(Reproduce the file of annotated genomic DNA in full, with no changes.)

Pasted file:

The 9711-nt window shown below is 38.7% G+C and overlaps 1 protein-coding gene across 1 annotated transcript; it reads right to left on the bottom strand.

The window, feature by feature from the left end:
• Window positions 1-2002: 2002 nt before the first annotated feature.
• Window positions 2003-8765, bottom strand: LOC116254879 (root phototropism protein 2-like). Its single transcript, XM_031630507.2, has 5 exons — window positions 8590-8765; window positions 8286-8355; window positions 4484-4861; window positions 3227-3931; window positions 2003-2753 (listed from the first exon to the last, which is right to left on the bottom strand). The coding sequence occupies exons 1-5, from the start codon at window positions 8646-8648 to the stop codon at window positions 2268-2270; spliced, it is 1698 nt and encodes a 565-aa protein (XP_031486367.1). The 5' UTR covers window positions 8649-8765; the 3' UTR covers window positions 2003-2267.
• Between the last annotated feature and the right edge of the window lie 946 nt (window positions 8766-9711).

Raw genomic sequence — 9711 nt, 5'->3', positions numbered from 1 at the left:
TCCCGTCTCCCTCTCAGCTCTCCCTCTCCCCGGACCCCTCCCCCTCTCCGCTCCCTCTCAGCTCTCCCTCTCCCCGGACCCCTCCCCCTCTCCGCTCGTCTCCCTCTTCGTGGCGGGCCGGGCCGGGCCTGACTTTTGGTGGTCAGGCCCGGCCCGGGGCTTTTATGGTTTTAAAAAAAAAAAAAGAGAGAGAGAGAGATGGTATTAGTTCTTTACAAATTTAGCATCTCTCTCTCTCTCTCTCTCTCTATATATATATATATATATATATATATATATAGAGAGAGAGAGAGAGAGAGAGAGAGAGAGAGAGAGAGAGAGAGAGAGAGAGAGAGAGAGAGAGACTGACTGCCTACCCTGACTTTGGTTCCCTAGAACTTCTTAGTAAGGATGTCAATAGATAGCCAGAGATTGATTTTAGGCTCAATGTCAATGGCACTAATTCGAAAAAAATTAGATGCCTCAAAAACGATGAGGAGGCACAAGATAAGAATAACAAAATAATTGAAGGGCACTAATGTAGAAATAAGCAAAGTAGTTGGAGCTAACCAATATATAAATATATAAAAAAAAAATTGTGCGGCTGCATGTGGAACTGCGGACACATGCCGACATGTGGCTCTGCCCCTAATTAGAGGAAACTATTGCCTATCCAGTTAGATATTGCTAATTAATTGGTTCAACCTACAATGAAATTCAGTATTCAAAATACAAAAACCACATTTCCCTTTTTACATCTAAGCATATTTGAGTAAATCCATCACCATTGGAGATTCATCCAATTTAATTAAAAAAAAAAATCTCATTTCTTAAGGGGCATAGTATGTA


The 9711-nt window shown below is 38.7% G+C and overlaps 1 protein-coding gene across 1 annotated transcript; it reads right to left on the bottom strand.

The window, feature by feature from the left end:
• Window positions 1-2002: 2002 nt before the first annotated feature.
• Window positions 2003-8765, bottom strand: LOC116254879 (root phototropism protein 2-like). Its single transcript, XM_031630507.2, has 5 exons — window positions 8590-8765; window positions 8286-8355; window positions 4484-4861; window positions 3227-3931; window positions 2003-2753 (listed from the first exon to the last, which is right to left on the bottom strand). The coding sequence occupies exons 1-5, from the start codon at window positions 8646-8648 to the stop codon at window positions 2268-2270; spliced, it is 1698 nt and encodes a 565-aa protein (XP_031486367.1). The 5' UTR covers window positions 8649-8765; the 3' UTR covers window positions 2003-2267.
• Between the last annotated feature and the right edge of the window lie 946 nt (window positions 8766-9711).

Raw genomic sequence — 9711 nt, 5'->3', positions numbered from 1 at the left:
TCCCGTCTCCCTCTCAGCTCTCCCTCTCCCCGGACCCCTCCCCCTCTCCGCTCCCTCTCAGCTCTCCCTCTCCCCGGACCCCTCCCCCTCTCCGCTCGTCTCCCTCTTCGTGGCGGGCCGGGCCGGGCCTGACTTTTGGTGGTCAGGCCCGGCCCGGGGCTTTTATGGTTTTAAAAAAAAAAAAAGAGAGAGAGAGAGATGGTATTAGTTCTTTACAAATTTAGCATCTCTCTCTCTCTCTCTCTCTCTATATATATATATATATATATATATATATATAGAGAGAGAGAGAGAGAGAGAGAGAGAGAGAGAGAGAGAGAGAGAGAGAGAGAGAGAGAGAGAGACTGACTGCCTACCCTGACTTTGGTTCCCTAGAACTTCTTAGTAAGGATGTCAATAGATAGCCAGAGATTGATTTTAGGCTCAATGTCAATGGCACTAATTCGAAAAAAATTAGATGCCTCAAAAACGATGAGGAGGCACAAGATAAGAATAACAAAATAATTGAAGGGCACTAATGTAGAAATAAGCAAAGTAGTTGGAGCTAACCAATATATAAATATATAAAAAAAAAATTGTGCGGCTGCATGTGGAACTGCGGACACATGCCGACATGTGGCTCTGCCCCTAATTAGAGGAAACTATTGCCTATCCAGTTAGATATTGCTAATTAATTGGTTCAACCTACAATGAAATTCAGTATTCAAAATACAAAAACCACATTTCCCTTTTTACATCTAAGCATATTTGAGTAAATCCATCACCATTGGAGATTCATCCAATTTAATTAAAAAAAAAAATCTCATTTCTTAAGGGGCATAGTATGTA